By 2021, after three years of prodding, Mr. Sommers was on the verge of getting the world’s largest oil companies to agree on a plan, including policies on regulating methane emissions. By then, President Biden had won the White House, put the U.S. back in the Paris agreement and was encouraging progressives with talk of addressing climate change.
On a call in late 2020 of an API working committee, members debated the methane policy at length. Mr. Sommers felt he had reached a shaky consensus to support federal regulation. Some members had reservations.
API staffers, thinking Mr. Sommers had left the call, sought to ease concerns by suggesting API might not follow through with the policy.
Mr. Sommers, in fact, hadn’t hung up. “Make no mistake,” he said sharply, after unmuting his line. “We are doing this.”
Mr. Sommers knew he had to manage the fallout among oil-patch partisans on Capitol Hill. He sought to arrange calls with industry supporters in Congress as the API executive committee’s final vote neared on the Climate Action Framework.
Staff for Sen. John Barrasso (R., Wyo.), the Republican leader on the Senate energy committee, canceled his call after API announced it would support a price on carbon, which the senator views as a tax.
That grumbling had started weeks earlier. After The Wall Street Journal first reported API was considering such a move, Rep. Garret Graves (R., La.), Republican leader of the House Select Climate Committee, called the proposal “a cop-out approach to appease the radical left.”
The left has been equally unimpressed. Environmental activists, and their allies among Democrats, have said they doubt API will follow through with efforts for meaningful change.
“They see a carbon price as something they can manipulate, something they can continue to pollute under, and, potentially, as something that faces too many political headwinds to ever happen,” said Sen. Ed Markey (D. Mass.), a House member when he co-sponsored the 2009 legislation.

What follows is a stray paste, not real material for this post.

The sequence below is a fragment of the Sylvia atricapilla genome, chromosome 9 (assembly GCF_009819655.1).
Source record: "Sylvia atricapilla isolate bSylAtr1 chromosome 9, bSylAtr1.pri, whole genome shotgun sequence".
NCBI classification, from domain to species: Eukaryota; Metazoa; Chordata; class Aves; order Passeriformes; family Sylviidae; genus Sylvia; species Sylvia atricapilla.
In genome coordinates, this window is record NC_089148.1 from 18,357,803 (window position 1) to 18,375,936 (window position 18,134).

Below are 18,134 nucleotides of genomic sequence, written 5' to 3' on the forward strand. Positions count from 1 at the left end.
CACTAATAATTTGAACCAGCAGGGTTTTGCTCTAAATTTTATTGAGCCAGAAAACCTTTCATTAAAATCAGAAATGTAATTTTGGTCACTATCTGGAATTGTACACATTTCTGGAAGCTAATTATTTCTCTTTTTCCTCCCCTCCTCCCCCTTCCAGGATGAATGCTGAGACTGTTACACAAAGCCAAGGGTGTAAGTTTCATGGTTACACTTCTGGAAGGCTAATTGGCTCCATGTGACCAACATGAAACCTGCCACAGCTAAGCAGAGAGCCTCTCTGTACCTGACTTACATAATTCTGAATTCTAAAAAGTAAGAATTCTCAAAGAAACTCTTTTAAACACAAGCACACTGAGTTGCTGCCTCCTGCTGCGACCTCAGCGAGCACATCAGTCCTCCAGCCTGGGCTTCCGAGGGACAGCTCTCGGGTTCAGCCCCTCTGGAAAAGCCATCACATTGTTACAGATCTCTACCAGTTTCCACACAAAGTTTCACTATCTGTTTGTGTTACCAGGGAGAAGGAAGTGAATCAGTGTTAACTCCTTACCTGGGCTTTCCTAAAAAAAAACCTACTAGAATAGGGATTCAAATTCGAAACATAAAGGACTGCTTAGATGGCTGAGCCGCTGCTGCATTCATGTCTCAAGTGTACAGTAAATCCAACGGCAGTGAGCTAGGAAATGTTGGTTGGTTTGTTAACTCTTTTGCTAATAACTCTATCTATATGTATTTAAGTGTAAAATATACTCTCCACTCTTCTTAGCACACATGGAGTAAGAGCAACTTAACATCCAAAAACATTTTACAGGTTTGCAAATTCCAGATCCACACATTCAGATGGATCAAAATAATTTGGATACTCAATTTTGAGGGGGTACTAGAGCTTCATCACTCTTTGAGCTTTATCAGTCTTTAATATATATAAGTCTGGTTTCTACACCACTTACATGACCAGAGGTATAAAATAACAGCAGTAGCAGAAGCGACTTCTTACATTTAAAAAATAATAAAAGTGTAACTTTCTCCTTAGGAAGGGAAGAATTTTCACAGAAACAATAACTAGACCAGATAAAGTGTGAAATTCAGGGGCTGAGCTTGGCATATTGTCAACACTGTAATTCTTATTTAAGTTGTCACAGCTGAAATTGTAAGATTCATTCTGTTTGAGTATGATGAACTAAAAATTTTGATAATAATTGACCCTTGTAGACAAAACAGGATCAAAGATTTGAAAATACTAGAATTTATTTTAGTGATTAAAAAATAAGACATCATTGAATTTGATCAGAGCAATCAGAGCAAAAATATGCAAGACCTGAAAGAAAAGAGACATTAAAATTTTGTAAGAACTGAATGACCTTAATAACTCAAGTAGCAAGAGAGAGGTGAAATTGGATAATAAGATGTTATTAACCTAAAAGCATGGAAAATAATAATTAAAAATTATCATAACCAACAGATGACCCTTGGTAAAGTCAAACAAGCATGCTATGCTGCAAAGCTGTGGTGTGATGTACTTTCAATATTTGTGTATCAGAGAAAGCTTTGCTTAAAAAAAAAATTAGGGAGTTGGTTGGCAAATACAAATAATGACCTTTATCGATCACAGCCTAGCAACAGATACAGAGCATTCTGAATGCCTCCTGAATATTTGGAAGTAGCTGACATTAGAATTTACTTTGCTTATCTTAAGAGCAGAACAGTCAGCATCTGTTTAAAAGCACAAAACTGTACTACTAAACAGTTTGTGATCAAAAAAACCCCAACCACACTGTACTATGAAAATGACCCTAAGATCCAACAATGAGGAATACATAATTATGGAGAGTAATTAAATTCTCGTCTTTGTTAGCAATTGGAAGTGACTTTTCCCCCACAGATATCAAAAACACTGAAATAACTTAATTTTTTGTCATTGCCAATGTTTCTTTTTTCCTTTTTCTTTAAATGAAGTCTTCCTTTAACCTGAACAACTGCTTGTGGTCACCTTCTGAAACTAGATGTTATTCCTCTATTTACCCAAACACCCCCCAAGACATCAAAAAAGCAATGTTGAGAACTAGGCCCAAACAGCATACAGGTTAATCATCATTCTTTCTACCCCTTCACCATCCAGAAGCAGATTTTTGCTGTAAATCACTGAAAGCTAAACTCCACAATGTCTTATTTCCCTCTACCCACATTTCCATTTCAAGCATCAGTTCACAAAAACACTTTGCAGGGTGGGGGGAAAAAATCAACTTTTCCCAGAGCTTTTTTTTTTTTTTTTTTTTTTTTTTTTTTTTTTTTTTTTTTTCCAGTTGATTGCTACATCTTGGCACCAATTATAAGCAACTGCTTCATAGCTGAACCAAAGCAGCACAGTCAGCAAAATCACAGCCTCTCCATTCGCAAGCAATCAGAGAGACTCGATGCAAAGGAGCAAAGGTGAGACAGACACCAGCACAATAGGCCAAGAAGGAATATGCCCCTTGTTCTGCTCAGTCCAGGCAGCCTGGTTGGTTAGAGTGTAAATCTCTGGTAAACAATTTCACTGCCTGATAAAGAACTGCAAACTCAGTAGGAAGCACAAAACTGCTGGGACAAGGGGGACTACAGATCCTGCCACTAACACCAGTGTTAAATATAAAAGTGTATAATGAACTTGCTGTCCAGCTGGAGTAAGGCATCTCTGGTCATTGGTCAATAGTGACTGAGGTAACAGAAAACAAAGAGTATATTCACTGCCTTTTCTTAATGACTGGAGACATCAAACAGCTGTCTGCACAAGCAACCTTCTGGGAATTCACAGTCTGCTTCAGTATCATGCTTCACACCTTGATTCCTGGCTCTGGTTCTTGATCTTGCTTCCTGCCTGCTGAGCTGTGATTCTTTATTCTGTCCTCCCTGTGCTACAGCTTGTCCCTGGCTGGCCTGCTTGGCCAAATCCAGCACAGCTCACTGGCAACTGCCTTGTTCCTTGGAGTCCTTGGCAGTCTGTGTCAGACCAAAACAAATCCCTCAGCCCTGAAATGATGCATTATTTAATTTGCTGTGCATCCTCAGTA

Mr. Sommers dismissed that charge through a spokesman.
“We are advocating for a carbon price policy as the most impactful way to spur necessary innovation and measurably reduce emissions across all sectors,” he said.
Biden administration officials have been wary of API and initially left the organization out of the White House’s first meeting with industry leaders in March, according to several people familiar with the meeting. The White House eventually gave Mr. Sommers the last spot on the agenda. Officials doubt the trade group’s credibility, given its history of supporting companies slowest to address climate change, according to one of the people.
Several congressional Republicans and their aides say Mr. Sommers retains clout and friends on Capitol Hill. Arkansas Republican Sen. Tom Cotton said he opposed API’s carbon pricing stance but still considers the organization vital and Mr. Sommers “one of the more skilled and capable [operatives] in Washington.”
“The members of Congress I’ve worked with for decades understand the importance of our industry to their districts and states,” Mr. Sommers said. “I know them and they know me, and that’s important to our efforts to continue to make connections and advocate for a strong U.S. oil-and-gas sector.”
API leaders also point to the final vote on the Climate Action Framework as a show of strength; it passed with unanimous support from the group’s executive committee.
Companies continue to review their API memberships. BP said this spring that it would remain part of the trade group, at least for now. At Shell’s annual shareholder meeting in May, Chief Executive Ben van Beurden acknowledged disagreements but said Shell took some credit for moving the association closer to the goals of the Paris accord.
“For now, we believe we are better off working with and inside the API with the progress that we have made,” Mr. van Beurden said. “If at some point in time, we feel that there are irreconcilable differences, and we cannot make any progress anymore, we will have no hesitation to step out of any association.”
Featured article licensed from the Wall Street Journal